Also, when our sympathetic nervous system is overactive, i.e., we’re in a stress cycle or overly anxious/tense – one of the best ways to regulate and get into better balance is to move your body. It doesn’t have to be extremely strenuous exercise, which can tax the body in other ways, but a grounding exercise such as walking, yoga, dancing, etc. can be very healing as well as recharging.
4. Fuel Up On Whole Foods & Hydrate
Technically all food provides energy but eating nutrient-rich, whole foods such as fruits, vegetables, whole grains, legumes, lean proteins, etc. can provide your body with sustainable energy to power through the day. An unhealthy diet can lead to nutritional deficiencies, inflammation, and eventually fatigue. Cutting down on foods that can sap energy, like sugar and refined carbohydrates is important.
Particularly being aware as we gear up for holidays that tend to bring about indulgence. This isn’t a recommendation to forgo enjoying in holiday treats, but to plan accordingly in order to avoid these indulgences becoming a slippery slope to adopting bad habits.
Also, drinking enough water daily is another extremely important way to maintain energy levels. Water makes up most of our body weight and plays an important part in the functioning of every major organ in our bodies. One of the warning signs of dehydration is actually a drain in energy levels. Drinking a natural electrolyte drink or getting enough magnesium, sodium and potassium are key for keeping energy levels up as deficiencies can lead to fatigue.
Time with friends, family, pets, the divine, etc. is as necessary as food and water.
We, as humans, are not built to function autonomously and certain, meaningful, types of connection can create powerful energy.
Connectedness has the power to counterbalance adversity and there is a direct relationship between a person’s degree of social isolation and their risk for physical and mental health problems. According to Psychiatrist, Bruce D Perry: "for someone with relational poverty, stressful experiences are magnified by the echo chamber of their own head".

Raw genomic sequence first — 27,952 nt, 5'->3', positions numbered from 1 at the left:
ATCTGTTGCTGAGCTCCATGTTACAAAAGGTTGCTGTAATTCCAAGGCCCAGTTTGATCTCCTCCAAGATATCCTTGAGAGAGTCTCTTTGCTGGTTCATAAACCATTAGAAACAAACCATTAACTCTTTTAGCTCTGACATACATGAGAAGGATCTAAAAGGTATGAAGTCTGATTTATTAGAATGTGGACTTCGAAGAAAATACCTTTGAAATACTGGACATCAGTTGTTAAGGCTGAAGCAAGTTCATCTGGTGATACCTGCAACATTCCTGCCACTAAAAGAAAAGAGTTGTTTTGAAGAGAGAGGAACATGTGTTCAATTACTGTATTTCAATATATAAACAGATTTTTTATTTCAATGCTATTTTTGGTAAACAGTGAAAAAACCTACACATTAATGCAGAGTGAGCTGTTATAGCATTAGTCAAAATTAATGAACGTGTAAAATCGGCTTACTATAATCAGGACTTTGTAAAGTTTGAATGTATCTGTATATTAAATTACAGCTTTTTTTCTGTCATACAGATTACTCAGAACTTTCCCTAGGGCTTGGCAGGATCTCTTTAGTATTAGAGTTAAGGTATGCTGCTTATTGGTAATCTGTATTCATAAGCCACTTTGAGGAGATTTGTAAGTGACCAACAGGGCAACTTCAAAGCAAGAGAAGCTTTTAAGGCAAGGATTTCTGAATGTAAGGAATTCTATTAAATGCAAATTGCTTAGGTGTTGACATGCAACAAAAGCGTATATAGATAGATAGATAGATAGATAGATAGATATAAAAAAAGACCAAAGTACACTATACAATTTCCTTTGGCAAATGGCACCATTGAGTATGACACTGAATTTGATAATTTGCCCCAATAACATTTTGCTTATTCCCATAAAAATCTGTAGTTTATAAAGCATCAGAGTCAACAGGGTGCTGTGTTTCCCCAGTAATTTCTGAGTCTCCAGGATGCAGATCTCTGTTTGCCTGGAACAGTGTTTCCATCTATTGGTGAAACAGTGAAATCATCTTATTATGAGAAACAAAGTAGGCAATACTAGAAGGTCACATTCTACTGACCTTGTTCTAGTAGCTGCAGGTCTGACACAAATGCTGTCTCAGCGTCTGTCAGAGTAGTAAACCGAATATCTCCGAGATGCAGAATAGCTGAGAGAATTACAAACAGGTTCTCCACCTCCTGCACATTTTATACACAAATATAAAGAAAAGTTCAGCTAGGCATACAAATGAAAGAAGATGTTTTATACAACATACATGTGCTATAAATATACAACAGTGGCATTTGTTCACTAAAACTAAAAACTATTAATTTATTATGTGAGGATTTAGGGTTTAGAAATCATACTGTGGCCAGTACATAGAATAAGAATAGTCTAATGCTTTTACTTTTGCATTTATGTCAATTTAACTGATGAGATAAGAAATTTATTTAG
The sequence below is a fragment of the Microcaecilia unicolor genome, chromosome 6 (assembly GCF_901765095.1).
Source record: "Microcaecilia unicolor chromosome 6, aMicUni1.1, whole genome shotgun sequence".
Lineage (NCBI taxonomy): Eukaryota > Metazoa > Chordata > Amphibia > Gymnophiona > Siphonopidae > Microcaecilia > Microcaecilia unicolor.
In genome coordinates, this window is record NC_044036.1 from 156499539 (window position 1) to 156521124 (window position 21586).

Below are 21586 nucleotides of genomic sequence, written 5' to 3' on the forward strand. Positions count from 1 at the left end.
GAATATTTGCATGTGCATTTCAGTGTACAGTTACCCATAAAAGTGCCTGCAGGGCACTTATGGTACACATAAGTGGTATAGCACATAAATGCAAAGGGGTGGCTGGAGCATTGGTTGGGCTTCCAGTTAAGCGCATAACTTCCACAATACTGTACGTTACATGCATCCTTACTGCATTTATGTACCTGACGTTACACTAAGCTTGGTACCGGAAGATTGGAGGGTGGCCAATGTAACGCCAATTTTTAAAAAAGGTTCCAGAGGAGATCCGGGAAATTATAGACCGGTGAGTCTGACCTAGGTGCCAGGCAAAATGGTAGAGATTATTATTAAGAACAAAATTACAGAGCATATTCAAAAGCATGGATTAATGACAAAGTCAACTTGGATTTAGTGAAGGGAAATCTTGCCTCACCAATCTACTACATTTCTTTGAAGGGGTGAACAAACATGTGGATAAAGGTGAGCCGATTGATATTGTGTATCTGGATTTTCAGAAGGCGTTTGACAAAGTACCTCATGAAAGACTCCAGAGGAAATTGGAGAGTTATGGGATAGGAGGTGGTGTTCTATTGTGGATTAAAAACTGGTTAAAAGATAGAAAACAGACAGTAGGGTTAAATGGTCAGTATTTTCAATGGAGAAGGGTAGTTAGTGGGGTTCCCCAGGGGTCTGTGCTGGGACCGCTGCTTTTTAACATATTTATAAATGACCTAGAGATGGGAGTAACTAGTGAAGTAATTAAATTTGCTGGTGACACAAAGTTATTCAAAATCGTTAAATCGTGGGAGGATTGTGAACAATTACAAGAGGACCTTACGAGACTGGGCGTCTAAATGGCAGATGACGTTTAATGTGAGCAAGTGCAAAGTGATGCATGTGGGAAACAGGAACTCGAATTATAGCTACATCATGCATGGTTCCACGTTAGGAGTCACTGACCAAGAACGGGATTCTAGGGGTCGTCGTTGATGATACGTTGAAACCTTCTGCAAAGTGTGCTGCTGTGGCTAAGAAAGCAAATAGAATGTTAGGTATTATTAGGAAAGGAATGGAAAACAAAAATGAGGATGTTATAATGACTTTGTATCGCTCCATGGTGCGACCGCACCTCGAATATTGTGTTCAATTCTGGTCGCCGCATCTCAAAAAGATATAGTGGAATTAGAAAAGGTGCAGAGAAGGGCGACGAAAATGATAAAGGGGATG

Are you struggling with feeling socially isolated or disconnected from others? If so, check out our Group Coaching/Peer Accountability Groups that can help you through this period. We are launching a few groups based on different goals but all will focus on driving deeper connection and accountability as we work towards individual goals.
I would suspect that many of us know that these are the things we should be doing, yet even though there’s awareness, we may still struggle to prioritize them…or rather…to prioritize ourselves.
Why is it that many of us struggle to prioritize ourselves and our own self care?
If you’re having trouble changing your habits, the problem likely isn’t you, it’s likely your system. Focusing on the overall system and working to make small, incremental changes with your habits will be more sustainable than trying to tackle what may feel like a very lofty goal. We do not change by snapping our fingers and deciding to be someone entirely new. We change bit by bit, day by day, habit by habit. So first, our recommendation is to start off with trying one new habit.
Many people think they lack motivation when what they really lack is clarity on how to turn a habit into a system. Simply put, what new behavior will you be trying at what time and what location? If you can clarify your intentions and even share this with someone else, this can help to hold you more accountable.
What is one new ritual you can begin doing that will help you recharge your energy this Fall?